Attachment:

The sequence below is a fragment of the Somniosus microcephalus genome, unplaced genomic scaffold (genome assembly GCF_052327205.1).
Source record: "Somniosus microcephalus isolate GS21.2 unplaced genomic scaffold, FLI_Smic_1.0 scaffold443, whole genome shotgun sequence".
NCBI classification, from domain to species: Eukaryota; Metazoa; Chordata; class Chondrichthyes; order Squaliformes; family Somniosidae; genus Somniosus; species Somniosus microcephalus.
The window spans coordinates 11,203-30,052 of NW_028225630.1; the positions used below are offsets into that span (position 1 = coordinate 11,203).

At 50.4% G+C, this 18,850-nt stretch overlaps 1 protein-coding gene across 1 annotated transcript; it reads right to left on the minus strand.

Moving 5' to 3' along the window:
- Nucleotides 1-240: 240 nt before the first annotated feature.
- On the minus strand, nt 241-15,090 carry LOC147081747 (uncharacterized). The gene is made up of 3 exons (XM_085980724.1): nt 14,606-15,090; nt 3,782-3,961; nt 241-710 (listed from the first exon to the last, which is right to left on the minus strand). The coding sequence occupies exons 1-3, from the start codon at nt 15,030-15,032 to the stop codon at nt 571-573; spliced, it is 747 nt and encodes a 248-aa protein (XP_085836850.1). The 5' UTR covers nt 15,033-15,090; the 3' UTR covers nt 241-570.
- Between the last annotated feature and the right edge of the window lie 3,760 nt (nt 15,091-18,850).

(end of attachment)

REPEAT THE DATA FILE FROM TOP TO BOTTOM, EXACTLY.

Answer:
The sequence below is a fragment of the Somniosus microcephalus genome, unplaced genomic scaffold (genome assembly GCF_052327205.1).
Source record: "Somniosus microcephalus isolate GS21.2 unplaced genomic scaffold, FLI_Smic_1.0 scaffold443, whole genome shotgun sequence".
NCBI classification, from domain to species: Eukaryota; Metazoa; Chordata; class Chondrichthyes; order Squaliformes; family Somniosidae; genus Somniosus; species Somniosus microcephalus.
The window spans coordinates 11,203-30,052 of NW_028225630.1; the positions used below are offsets into that span (position 1 = coordinate 11,203).

At 50.4% G+C, this 18,850-nt stretch overlaps 1 protein-coding gene across 1 annotated transcript; it reads right to left on the minus strand.

Moving 5' to 3' along the window:
- Nucleotides 1-240: 240 nt before the first annotated feature.
- On the minus strand, nt 241-15,090 carry LOC147081747 (uncharacterized). The gene is made up of 3 exons (XM_085980724.1): nt 14,606-15,090; nt 3,782-3,961; nt 241-710 (listed from the first exon to the last, which is right to left on the minus strand). The coding sequence occupies exons 1-3, from the start codon at nt 15,030-15,032 to the stop codon at nt 571-573; spliced, it is 747 nt and encodes a 248-aa protein (XP_085836850.1). The 5' UTR covers nt 15,033-15,090; the 3' UTR covers nt 241-570.
- Between the last annotated feature and the right edge of the window lie 3,760 nt (nt 15,091-18,850).